Your Future Car May Sell Your Information Soon!
Imagine this: You’re driving home from work, thinking about what to eat for dinner. When you stop at a red light, an ad for pizza pops up on your dashboard telling you to drive through for RM10 off your next pizza purchase.
Carmakers have been installing wireless connections in most modern vehicles; the sheer volume of software and sensors in new vehicles, combined with artificial intelligence that can sift through data at ever-quickening speeds, and have been collecting data for the past few years. The big question for them now is whether they can profit off all the driver data they’re capable of collecting without alienating consumers or risking backlash from the local governments.
“Carmakers recognize they’re fighting a war over customer data,” said Roger Lanctot, who works with automakers on data monetization as a consultant for Strategy Analytics. “Your driving behavior, location, has monetary value, not unlike your search activity.”
Carmakers’ ultimate objective, Lanctot said, is to build a database of consumer preferences that could be aggregated and sold to outside vendors for marketing purposes, much like Google and Facebook do today.
Auto executives emphasize that data-crunching will allow them to build a better driving experience—enabling cars to predict flat tires, find a parking space or charging station, or alert city managers to dangerous intersections where there are frequent accidents. Data collection could even help shield drivers from crime, Ford Motor Co.’s chief executive officer said:
“If a robber got in the car and took off, would you want us to know where that robber went to catch him?” Jim Hackett asked the audience during a keynote in Las Vegas. “Are you willing to trade that?”
It was hardly a hypothetical question. Car companies are betting if they offer you the right carrot—discounted car insurance, a coupon at the gas pump—you’ll share your data without blinking, just as you do when you post on Facebook or type a query into a Google search.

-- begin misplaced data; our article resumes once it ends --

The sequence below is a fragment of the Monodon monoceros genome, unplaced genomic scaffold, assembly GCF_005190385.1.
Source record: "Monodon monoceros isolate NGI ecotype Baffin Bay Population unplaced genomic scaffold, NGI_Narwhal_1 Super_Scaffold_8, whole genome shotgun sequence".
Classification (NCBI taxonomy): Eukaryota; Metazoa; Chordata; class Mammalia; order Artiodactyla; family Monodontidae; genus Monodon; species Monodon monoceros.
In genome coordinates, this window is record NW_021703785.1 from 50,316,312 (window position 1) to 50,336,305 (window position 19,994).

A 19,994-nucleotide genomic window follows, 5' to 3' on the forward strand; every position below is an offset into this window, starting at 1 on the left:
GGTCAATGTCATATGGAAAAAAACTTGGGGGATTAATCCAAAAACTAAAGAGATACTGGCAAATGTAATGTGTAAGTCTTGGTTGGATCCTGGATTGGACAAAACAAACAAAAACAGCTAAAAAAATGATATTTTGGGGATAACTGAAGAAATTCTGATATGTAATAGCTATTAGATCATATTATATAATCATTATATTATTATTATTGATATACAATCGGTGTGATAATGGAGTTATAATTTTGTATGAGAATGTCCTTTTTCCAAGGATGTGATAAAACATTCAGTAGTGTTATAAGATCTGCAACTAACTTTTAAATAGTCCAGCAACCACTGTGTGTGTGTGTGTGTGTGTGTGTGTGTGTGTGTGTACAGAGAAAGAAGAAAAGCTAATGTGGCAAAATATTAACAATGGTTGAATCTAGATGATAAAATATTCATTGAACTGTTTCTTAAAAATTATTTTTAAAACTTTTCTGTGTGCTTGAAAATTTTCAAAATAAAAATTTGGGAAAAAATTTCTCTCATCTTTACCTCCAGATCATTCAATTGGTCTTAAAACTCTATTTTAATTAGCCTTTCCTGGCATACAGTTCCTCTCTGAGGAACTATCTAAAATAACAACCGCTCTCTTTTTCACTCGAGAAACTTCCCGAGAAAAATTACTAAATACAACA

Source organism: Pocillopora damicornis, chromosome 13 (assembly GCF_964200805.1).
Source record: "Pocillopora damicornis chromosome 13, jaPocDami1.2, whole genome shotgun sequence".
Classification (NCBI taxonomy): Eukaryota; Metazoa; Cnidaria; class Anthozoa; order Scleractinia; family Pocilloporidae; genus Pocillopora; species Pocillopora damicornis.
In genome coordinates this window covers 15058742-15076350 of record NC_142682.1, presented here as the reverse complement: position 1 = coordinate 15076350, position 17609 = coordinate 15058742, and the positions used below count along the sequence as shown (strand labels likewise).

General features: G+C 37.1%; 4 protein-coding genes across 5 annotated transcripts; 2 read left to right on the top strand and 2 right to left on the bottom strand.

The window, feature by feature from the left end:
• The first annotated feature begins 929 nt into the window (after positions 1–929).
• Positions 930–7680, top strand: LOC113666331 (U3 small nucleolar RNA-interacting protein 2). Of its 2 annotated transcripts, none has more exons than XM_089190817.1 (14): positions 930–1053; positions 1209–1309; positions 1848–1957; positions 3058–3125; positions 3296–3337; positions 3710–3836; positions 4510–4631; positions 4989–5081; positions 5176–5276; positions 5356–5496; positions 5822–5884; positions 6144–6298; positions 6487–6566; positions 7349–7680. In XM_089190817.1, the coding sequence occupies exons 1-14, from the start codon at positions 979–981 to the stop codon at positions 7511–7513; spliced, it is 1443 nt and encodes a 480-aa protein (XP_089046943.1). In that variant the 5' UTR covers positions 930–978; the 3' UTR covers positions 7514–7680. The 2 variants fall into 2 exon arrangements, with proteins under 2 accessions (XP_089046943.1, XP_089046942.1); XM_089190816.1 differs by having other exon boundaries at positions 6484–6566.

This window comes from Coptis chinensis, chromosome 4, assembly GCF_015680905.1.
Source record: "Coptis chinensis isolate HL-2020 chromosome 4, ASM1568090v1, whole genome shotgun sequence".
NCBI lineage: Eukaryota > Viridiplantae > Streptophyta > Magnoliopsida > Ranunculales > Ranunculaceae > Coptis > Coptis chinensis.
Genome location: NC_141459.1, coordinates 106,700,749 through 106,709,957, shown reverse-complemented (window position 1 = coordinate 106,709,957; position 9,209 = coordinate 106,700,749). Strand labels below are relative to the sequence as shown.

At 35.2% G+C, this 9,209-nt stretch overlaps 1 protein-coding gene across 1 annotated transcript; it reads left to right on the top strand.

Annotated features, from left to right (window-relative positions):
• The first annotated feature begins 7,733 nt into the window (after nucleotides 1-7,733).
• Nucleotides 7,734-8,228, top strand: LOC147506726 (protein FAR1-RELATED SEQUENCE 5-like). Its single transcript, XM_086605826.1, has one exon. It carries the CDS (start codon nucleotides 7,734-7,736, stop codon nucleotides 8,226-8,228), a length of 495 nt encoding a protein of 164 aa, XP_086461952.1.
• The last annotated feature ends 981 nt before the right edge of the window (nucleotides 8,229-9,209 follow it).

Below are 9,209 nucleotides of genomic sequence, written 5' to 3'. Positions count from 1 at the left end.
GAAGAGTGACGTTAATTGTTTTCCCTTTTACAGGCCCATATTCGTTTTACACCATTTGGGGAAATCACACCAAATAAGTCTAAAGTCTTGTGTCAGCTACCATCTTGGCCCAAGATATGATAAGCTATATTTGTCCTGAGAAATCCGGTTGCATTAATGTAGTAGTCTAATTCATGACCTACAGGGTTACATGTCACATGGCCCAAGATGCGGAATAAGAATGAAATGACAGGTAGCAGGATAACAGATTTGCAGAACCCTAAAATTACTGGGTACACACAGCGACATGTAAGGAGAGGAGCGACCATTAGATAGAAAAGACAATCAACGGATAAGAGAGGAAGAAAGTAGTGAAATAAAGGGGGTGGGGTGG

“The benefit there is hopefully an improved relationship, so we know you better, we understand you better and we’re able to deliver better services to you,” Don Butler, Ford’s executive director for connected vehicles and services, said in an interview in Las Vegas.
The potential to share data—both anonymized and personalized—with third parties represents the biggest opportunity, Ford’s Butler said. Like most auto executives, he’s quick to point out that customers will have the choice to opt in to services that require sharing information, such as their location or driving habits.
“Your driving behavior, location, has monetary value, not unlike your search activity.”
Of course, you may not know or understand what privacy rights you’ll be potentially signing away, unless there is some form of easy-to-read privacy notices or explanation of the data sharing and use practices.
The kinds of car-data tools in play today are much smaller scale. GM infamously sent a software update to millions of vehicles in December, introducing an e-commerce system that lets drivers order coffee or make restaurant reservations while driving. In the long term, GM is also looking to monetize traffic and parking data from its self-driving cars.
And you can expect more carmakers to follow in GM’s footsteps by coming out with e-commerce features in the car. Bringing Starbucks or McDonalds’ into your car lets manufacturers earn back some of the money they spend on telematics and forms a direct relationship with drivers.
What do you think? Would you trade in your data for a free cup of coffee? Leave a comment below!